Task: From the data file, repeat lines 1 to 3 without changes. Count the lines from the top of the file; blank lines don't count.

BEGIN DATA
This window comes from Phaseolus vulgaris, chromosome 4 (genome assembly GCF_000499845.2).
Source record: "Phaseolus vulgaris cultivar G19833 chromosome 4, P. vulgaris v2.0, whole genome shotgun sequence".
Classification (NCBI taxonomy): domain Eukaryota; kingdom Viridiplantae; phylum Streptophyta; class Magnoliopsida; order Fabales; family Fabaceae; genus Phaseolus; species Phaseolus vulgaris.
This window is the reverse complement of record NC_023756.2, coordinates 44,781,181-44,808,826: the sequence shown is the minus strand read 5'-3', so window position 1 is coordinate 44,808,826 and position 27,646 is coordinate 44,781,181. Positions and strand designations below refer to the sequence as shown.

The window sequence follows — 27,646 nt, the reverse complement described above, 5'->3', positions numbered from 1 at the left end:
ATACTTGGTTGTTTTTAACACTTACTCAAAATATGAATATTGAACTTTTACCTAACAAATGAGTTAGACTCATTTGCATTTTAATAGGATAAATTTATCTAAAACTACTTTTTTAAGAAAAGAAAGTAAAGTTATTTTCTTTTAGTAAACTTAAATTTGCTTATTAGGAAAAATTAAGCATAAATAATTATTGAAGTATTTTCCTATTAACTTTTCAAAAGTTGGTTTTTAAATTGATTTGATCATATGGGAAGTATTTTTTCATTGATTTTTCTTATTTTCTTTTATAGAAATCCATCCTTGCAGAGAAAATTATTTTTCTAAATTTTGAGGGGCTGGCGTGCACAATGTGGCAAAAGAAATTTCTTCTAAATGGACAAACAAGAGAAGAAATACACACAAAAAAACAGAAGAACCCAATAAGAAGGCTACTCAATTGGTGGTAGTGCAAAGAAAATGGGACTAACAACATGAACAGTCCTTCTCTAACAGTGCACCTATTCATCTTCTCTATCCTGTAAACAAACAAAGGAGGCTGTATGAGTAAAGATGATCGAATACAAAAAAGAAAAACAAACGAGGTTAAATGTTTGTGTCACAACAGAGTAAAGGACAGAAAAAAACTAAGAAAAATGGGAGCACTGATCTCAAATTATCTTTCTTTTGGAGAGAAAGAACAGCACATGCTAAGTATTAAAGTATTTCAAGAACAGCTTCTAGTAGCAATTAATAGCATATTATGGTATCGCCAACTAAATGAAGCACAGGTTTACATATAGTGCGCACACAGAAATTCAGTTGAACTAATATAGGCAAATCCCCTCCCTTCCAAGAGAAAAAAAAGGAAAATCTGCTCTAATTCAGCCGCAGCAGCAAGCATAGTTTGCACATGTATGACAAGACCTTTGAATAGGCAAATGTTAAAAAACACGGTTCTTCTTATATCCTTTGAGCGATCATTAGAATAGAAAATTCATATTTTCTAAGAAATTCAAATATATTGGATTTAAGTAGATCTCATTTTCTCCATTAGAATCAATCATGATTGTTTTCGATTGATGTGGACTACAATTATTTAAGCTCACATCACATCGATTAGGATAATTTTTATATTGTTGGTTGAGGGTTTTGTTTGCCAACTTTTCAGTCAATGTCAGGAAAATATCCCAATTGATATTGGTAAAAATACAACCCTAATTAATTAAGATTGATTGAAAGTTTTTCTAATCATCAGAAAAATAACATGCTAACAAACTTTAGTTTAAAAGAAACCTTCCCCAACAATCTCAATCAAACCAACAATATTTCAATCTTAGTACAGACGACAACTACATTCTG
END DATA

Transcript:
This window comes from Phaseolus vulgaris, chromosome 4 (genome assembly GCF_000499845.2).
Source record: "Phaseolus vulgaris cultivar G19833 chromosome 4, P. vulgaris v2.0, whole genome shotgun sequence".
Classification (NCBI taxonomy): domain Eukaryota; kingdom Viridiplantae; phylum Streptophyta; class Magnoliopsida; order Fabales; family Fabaceae; genus Phaseolus; species Phaseolus vulgaris.